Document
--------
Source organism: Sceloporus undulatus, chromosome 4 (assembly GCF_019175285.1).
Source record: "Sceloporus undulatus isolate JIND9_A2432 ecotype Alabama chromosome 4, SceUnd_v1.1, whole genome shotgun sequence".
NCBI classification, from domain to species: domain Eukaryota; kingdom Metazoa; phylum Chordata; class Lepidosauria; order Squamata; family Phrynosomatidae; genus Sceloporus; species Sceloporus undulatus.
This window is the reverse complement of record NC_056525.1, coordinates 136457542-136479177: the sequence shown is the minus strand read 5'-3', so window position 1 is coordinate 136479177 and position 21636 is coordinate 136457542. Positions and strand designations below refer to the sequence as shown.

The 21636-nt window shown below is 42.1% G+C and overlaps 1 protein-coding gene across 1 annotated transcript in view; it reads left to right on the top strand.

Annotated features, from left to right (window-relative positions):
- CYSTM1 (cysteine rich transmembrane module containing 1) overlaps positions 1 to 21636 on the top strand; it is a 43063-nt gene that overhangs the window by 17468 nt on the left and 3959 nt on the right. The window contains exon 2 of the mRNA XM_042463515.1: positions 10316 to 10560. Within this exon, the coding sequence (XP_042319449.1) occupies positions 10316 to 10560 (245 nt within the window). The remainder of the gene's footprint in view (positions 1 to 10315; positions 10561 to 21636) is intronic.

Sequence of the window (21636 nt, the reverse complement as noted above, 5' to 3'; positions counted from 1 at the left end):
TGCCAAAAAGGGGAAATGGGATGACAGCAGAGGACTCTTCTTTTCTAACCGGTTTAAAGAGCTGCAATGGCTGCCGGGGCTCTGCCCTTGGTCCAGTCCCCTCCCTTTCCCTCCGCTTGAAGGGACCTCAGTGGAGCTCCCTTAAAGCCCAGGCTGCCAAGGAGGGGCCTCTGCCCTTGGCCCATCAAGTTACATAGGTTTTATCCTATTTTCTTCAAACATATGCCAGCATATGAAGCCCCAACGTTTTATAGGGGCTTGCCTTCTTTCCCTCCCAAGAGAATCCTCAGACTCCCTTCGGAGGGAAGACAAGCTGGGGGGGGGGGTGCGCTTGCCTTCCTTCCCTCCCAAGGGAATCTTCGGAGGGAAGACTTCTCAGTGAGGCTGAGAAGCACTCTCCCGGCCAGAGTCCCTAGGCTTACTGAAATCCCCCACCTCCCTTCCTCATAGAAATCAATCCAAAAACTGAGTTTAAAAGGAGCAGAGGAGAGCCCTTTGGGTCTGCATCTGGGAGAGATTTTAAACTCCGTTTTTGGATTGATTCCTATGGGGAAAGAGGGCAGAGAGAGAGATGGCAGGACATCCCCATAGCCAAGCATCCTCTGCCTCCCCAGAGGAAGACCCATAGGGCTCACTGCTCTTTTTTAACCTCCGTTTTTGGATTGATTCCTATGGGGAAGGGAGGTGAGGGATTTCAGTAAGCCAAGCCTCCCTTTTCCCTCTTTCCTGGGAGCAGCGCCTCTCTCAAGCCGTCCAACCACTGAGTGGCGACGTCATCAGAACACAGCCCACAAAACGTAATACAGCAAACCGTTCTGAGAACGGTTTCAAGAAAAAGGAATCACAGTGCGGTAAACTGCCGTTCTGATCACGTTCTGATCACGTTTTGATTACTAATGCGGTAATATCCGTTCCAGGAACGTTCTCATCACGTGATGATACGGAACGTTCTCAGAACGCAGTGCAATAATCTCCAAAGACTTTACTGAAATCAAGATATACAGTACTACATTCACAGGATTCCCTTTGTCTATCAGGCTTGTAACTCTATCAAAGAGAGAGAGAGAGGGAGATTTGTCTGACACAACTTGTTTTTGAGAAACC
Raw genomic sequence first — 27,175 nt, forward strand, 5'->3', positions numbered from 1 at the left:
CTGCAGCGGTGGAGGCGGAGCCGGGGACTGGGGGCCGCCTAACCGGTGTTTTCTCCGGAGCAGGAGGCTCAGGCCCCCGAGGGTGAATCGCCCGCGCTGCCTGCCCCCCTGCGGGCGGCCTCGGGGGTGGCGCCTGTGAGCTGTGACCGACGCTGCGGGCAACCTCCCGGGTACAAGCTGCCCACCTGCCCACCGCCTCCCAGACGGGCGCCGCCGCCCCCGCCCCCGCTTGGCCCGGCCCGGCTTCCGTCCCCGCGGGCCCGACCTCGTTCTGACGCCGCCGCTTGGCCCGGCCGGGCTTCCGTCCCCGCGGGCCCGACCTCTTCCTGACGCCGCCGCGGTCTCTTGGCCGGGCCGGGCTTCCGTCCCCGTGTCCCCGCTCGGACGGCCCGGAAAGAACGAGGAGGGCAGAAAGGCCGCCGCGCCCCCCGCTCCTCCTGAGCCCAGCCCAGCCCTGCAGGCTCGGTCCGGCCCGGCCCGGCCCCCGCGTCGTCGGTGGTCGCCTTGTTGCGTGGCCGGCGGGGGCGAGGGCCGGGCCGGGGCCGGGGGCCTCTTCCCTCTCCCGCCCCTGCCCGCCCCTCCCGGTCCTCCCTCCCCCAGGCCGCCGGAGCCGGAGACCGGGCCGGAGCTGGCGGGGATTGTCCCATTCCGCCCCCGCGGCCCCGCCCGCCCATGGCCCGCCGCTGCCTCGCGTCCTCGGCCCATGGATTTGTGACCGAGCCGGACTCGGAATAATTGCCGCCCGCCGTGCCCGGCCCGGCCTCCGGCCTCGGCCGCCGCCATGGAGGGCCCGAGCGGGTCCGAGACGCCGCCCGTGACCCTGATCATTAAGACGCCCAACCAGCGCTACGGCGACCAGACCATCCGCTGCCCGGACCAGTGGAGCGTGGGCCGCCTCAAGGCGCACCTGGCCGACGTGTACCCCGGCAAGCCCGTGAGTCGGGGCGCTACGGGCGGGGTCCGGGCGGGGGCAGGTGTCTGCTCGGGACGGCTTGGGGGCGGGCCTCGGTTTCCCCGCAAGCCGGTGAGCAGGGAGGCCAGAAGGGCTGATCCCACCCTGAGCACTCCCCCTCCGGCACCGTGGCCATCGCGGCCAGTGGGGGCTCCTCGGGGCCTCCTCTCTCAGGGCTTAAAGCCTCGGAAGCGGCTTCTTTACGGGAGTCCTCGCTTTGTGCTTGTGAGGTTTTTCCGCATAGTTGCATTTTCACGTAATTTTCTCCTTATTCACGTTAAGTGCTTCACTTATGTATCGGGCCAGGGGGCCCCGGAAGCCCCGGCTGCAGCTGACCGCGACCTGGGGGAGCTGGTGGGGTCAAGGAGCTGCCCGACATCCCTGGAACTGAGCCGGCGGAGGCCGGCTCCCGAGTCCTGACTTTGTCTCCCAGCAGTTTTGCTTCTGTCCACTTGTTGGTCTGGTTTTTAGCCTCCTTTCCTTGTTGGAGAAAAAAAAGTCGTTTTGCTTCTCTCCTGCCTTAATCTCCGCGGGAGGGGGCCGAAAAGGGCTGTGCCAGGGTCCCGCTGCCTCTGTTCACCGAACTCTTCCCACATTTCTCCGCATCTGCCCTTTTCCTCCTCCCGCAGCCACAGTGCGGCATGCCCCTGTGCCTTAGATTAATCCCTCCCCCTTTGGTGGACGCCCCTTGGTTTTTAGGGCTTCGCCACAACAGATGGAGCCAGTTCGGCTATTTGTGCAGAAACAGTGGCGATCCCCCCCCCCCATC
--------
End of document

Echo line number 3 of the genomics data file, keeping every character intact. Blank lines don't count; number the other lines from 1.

NCBI classification, from domain to species: domain Eukaryota; kingdom Metazoa; phylum Chordata; class Lepidosauria; order Squamata; family Phrynosomatidae; genus Sceloporus; species Sceloporus undulatus.